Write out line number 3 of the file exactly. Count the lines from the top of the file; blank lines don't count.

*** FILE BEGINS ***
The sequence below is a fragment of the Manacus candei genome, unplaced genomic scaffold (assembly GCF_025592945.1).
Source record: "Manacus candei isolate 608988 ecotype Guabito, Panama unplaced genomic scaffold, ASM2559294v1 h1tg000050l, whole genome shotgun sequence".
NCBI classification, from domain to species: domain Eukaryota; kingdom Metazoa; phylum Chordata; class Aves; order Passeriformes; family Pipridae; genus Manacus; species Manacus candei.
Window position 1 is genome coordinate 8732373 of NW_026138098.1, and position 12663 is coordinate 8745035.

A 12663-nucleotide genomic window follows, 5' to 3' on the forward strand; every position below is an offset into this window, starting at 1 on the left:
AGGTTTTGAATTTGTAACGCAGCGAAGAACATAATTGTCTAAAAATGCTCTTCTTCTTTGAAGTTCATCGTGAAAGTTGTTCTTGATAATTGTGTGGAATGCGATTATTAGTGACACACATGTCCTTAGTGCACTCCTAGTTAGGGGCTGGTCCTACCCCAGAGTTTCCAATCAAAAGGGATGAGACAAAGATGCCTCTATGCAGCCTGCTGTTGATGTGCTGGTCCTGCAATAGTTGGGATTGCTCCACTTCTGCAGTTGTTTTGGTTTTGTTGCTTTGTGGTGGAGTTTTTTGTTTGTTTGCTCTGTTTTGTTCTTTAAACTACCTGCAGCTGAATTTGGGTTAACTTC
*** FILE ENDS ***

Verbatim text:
NCBI classification, from domain to species: domain Eukaryota; kingdom Metazoa; phylum Chordata; class Aves; order Passeriformes; family Pipridae; genus Manacus; species Manacus candei.